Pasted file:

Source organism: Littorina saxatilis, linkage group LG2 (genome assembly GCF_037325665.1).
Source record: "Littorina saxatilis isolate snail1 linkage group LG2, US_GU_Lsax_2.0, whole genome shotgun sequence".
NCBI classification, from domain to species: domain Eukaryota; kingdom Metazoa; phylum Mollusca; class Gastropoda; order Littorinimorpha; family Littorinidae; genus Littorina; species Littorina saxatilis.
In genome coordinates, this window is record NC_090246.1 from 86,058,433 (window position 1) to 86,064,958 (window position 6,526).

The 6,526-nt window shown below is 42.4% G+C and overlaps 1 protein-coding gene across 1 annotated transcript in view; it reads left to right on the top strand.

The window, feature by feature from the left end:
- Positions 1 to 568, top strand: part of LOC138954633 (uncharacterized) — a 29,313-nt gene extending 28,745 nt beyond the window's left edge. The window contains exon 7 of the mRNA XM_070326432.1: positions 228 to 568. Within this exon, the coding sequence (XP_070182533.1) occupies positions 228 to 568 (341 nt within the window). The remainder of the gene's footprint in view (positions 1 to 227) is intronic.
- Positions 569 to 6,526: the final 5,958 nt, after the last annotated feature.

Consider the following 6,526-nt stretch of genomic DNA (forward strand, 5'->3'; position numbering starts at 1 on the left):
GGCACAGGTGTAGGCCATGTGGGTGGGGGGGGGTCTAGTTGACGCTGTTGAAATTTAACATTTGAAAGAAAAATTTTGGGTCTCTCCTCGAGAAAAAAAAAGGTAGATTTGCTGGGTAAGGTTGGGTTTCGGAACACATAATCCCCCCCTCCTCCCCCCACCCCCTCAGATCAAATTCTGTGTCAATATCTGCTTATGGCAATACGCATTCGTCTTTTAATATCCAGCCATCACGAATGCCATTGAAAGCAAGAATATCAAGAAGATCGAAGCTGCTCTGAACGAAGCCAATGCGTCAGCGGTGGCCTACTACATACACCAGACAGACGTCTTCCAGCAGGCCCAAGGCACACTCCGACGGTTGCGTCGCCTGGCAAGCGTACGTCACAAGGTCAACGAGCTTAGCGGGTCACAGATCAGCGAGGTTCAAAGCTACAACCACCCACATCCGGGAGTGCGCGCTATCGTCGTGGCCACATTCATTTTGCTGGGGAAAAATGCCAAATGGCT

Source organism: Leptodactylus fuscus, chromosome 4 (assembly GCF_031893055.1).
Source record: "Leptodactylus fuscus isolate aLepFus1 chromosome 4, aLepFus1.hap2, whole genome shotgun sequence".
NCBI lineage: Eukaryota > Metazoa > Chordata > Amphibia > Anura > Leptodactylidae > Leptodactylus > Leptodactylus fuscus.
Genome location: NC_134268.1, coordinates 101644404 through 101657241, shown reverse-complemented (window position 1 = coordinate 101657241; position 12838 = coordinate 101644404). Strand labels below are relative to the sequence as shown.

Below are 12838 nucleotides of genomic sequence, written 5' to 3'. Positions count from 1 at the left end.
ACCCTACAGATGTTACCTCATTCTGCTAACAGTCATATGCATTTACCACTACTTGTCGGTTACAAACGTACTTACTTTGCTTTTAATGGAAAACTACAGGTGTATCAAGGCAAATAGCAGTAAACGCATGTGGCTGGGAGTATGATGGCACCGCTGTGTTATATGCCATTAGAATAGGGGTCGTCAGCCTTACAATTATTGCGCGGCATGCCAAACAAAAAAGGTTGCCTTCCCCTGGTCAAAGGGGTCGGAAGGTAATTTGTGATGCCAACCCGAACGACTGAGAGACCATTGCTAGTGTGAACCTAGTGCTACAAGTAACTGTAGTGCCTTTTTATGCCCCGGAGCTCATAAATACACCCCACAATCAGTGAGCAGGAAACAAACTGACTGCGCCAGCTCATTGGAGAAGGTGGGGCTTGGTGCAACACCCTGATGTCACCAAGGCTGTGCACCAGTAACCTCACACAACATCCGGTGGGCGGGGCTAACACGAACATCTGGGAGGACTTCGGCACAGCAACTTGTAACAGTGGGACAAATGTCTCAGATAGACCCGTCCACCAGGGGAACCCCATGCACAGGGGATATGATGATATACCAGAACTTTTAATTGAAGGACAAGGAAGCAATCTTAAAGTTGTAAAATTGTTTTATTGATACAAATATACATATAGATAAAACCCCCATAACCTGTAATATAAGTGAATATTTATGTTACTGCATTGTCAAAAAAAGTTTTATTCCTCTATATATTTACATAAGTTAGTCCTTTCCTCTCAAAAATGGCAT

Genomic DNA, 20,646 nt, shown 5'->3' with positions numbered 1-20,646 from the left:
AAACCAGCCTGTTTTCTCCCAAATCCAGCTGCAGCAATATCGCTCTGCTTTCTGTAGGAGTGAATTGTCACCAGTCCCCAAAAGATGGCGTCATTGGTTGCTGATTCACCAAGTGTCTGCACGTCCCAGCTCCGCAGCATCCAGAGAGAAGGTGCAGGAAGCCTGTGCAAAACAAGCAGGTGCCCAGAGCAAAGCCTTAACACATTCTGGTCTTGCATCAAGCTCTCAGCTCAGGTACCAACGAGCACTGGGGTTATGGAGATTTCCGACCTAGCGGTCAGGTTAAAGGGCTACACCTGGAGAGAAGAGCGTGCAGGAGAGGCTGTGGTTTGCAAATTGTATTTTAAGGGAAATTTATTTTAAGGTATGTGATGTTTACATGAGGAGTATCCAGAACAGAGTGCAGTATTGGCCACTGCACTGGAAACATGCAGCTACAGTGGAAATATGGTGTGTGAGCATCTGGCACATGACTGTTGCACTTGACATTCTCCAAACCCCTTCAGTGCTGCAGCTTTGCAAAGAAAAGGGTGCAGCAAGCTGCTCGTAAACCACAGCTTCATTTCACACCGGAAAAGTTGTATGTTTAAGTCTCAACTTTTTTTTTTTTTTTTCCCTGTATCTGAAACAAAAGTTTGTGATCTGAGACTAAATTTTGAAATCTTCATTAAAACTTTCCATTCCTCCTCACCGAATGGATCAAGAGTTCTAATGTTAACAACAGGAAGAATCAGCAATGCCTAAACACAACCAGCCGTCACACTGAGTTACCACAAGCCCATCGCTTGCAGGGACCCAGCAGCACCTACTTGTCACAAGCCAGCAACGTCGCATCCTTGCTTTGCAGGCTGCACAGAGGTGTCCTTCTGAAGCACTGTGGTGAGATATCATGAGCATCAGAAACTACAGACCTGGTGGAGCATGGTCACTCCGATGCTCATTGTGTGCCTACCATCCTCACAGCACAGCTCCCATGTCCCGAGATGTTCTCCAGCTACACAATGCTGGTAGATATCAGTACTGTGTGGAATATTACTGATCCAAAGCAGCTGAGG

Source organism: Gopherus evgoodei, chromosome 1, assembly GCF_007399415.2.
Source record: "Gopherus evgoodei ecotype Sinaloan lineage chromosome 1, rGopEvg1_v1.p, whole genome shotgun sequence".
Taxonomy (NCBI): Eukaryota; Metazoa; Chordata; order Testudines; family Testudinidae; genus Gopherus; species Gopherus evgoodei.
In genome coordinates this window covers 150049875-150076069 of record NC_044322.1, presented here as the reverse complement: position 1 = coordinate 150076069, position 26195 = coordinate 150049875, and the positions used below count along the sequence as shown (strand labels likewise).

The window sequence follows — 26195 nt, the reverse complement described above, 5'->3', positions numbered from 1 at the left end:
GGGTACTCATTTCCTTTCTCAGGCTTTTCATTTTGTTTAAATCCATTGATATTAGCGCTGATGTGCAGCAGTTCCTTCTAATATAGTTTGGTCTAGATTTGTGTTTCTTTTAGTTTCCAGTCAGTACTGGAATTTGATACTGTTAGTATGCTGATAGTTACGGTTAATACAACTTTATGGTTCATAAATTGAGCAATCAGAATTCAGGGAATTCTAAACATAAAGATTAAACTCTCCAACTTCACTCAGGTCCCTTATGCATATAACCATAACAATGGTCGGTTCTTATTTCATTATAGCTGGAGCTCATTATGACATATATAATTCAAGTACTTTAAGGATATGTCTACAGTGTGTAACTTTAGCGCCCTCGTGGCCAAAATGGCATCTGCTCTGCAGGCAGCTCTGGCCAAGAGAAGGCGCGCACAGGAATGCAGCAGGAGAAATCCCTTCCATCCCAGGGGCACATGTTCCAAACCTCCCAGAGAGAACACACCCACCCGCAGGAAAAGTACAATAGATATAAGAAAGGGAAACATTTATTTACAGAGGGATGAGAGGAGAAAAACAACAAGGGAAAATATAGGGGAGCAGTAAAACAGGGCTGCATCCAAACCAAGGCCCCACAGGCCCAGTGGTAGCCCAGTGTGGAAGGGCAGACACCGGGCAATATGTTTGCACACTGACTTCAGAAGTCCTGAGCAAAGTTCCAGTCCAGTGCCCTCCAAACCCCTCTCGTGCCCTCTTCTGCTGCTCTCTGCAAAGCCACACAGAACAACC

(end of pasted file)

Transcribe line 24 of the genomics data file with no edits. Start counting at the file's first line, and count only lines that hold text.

GGGTACTCATTTCCTTTCTCAGGCTTTTCATTTTGTTTAAATCCATTGATATTAGCGCTGATGTGCAGCAGTTCCTTCTAATATAGTTTGGTCTAGATTTGTGTTTCTTTTAGTTTCCAGTCAGTACTGGAATTTGATACTGTTAGTATGCTGATAGTTACGGTTAATACAACTTTATGGTTCATAAATTGAGCAATCAGAATTCAGGGAATTCTAAACATAAAGATTAAACTCTCCAACTTCACTCAGGTCCCTTATGCATATAACCATAACAATGGTCGGTTCTTATTTCATTATAGCTGGAGCTCATTATGACATATATAATTCAAGTACTTTAAGGATATGTCTACAGTGTGTAACTTTAGCGCCCTCGTGGCCAAAATGGCATCTGCTCTGCAGGCAGCTCTGGCCAAGAGAAGGCGCGCACAGGAATGCAGCAGGAGAAATCCCTTCCATCCCAGGGGCACATGTTCCAAACCTCCCAGAGAGAACACACCCACCCGCAGGAAAAGTACAATAGATATAAGAAAGGGAAACATTTATTTACAGAGGGATGAGAGGAGAAAAACAACAAGGGAAAATATAGGGGAGCAGTAAAACAGGGCTGCATCCAAACCAAGGCCCCACAGGCCCAGTGGTAGCCCAGTGTGGAAGGGCAGACACCGGGCAATATGTTTGCACACTGACTTCAGAAGTCCTGAGCAAAGTTCCAGTCCAGTGCCCTCCAAACCCCTCTCGTGCCCTCTTCTGCTGCTCTCTGCAAAGCCACACAGAACAACC